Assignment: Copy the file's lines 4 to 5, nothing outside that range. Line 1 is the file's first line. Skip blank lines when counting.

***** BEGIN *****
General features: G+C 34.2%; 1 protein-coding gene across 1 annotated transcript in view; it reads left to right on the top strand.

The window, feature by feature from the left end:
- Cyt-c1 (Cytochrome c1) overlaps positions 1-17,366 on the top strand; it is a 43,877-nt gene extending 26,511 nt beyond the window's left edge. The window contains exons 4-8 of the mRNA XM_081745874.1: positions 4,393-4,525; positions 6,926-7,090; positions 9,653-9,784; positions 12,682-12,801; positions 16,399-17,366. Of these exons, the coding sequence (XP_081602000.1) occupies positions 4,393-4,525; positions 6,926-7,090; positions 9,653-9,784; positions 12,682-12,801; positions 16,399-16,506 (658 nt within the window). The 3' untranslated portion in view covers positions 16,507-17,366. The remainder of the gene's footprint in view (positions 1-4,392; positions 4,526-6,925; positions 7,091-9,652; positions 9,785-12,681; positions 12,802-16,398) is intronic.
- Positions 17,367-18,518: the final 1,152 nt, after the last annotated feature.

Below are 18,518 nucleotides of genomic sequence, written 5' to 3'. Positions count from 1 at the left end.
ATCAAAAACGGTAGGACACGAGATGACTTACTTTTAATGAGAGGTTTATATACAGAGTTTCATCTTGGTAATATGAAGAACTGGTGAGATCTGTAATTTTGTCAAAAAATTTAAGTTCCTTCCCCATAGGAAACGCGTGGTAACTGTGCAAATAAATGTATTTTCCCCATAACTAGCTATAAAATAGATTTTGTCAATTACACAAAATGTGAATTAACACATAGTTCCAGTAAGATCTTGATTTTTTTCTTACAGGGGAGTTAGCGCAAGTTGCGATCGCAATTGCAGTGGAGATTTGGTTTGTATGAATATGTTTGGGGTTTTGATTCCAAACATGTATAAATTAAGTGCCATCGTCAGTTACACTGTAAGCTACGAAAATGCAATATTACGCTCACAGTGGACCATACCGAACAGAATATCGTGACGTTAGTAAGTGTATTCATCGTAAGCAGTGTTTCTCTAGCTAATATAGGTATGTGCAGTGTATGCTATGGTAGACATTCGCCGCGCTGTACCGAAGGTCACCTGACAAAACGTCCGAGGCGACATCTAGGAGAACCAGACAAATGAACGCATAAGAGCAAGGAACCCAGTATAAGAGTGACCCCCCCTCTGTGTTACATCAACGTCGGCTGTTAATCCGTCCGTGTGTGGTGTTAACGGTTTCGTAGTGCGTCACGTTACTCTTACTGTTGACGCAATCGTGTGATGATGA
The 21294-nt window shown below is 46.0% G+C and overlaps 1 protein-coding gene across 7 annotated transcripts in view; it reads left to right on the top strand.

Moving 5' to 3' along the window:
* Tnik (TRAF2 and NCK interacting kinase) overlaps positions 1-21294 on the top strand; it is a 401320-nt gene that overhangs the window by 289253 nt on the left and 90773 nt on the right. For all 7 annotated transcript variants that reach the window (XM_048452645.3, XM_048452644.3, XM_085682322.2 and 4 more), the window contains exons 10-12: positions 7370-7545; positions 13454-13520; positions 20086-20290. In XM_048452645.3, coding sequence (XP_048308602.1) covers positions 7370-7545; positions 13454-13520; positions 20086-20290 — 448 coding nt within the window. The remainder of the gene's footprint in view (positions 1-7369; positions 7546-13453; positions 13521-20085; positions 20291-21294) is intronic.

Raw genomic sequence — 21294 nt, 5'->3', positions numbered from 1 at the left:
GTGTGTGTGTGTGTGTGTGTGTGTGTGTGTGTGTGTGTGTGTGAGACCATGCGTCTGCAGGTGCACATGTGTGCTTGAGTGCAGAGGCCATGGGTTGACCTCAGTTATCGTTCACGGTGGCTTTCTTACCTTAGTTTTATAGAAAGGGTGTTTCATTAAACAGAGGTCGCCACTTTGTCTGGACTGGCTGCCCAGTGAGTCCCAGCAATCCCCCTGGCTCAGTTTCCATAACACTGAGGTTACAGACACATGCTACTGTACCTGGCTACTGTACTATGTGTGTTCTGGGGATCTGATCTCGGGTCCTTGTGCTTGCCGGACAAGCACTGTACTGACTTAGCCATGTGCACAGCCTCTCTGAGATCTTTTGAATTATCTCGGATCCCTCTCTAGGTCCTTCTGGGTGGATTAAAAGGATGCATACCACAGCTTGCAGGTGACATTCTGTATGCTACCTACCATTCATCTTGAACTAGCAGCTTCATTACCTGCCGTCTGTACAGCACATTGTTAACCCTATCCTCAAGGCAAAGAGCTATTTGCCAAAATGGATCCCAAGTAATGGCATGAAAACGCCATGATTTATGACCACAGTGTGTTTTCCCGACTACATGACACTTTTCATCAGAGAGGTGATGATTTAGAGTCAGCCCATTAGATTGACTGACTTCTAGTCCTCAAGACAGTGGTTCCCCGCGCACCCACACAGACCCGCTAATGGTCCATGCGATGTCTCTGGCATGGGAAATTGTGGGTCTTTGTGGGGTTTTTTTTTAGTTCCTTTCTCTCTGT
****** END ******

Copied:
- Positions 17,367-18,518: the final 1,152 nt, after the last annotated feature.

Below are 18,518 nucleotides of genomic sequence, written 5' to 3'. Positions count from 1 at the left end.